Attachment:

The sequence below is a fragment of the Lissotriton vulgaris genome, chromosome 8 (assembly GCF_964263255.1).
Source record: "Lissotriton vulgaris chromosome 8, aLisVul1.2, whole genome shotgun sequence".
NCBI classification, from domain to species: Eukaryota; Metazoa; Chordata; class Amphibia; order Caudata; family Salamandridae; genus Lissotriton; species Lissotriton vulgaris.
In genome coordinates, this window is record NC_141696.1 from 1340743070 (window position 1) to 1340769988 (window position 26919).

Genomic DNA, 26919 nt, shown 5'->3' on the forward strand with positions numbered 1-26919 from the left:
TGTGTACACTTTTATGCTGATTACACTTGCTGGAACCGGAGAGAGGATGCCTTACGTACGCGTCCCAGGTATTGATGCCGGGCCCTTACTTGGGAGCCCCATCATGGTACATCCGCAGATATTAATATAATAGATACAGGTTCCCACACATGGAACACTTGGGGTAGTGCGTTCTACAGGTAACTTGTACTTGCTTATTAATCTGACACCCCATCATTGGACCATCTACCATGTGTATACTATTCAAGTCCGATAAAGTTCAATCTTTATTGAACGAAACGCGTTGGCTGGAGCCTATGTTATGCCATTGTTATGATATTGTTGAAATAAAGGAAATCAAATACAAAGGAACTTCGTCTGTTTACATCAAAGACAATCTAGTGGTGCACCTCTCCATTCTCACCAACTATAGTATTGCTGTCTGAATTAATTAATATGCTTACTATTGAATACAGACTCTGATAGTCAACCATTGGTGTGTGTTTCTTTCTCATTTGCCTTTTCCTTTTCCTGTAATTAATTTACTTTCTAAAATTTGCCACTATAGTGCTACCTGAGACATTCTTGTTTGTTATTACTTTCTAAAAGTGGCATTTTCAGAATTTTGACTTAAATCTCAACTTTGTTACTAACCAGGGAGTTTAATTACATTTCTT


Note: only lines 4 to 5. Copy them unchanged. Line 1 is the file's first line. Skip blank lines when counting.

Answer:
In genome coordinates, this window is record NC_141696.1 from 1340743070 (window position 1) to 1340769988 (window position 26919).

Genomic DNA, 26919 nt, shown 5'->3' on the forward strand with positions numbered 1-26919 from the left: